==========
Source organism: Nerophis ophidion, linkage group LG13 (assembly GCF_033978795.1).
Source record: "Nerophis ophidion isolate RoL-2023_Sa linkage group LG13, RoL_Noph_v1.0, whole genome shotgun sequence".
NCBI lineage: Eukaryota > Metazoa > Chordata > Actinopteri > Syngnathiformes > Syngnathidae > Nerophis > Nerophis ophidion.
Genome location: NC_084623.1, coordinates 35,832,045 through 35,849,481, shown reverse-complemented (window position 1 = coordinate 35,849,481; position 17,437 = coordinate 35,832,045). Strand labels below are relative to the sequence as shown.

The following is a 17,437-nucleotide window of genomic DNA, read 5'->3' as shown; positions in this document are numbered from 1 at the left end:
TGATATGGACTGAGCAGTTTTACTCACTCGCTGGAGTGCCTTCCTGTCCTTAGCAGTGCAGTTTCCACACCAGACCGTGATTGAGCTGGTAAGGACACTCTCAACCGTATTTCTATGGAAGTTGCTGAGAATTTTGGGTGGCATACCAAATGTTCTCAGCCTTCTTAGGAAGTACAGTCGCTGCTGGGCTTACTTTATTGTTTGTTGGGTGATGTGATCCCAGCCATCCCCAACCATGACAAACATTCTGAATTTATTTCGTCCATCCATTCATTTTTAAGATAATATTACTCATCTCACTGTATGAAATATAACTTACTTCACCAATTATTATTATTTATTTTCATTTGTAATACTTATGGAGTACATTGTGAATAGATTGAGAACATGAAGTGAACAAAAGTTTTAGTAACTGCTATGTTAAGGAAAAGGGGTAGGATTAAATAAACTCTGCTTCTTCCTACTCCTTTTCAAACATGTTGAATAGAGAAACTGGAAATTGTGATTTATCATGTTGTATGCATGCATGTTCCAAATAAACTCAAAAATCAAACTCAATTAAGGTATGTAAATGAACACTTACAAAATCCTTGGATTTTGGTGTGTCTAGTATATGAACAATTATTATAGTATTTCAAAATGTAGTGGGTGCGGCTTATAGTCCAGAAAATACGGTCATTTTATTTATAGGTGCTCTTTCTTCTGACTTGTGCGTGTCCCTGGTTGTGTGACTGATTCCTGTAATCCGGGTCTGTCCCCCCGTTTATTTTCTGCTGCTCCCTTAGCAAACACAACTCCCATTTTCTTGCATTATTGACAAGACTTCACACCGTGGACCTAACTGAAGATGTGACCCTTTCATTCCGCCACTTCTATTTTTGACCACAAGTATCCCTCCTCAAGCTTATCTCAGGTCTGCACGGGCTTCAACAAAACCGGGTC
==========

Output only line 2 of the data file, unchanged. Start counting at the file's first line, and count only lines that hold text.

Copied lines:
Source record: "Nerophis ophidion isolate RoL-2023_Sa linkage group LG13, RoL_Noph_v1.0, whole genome shotgun sequence".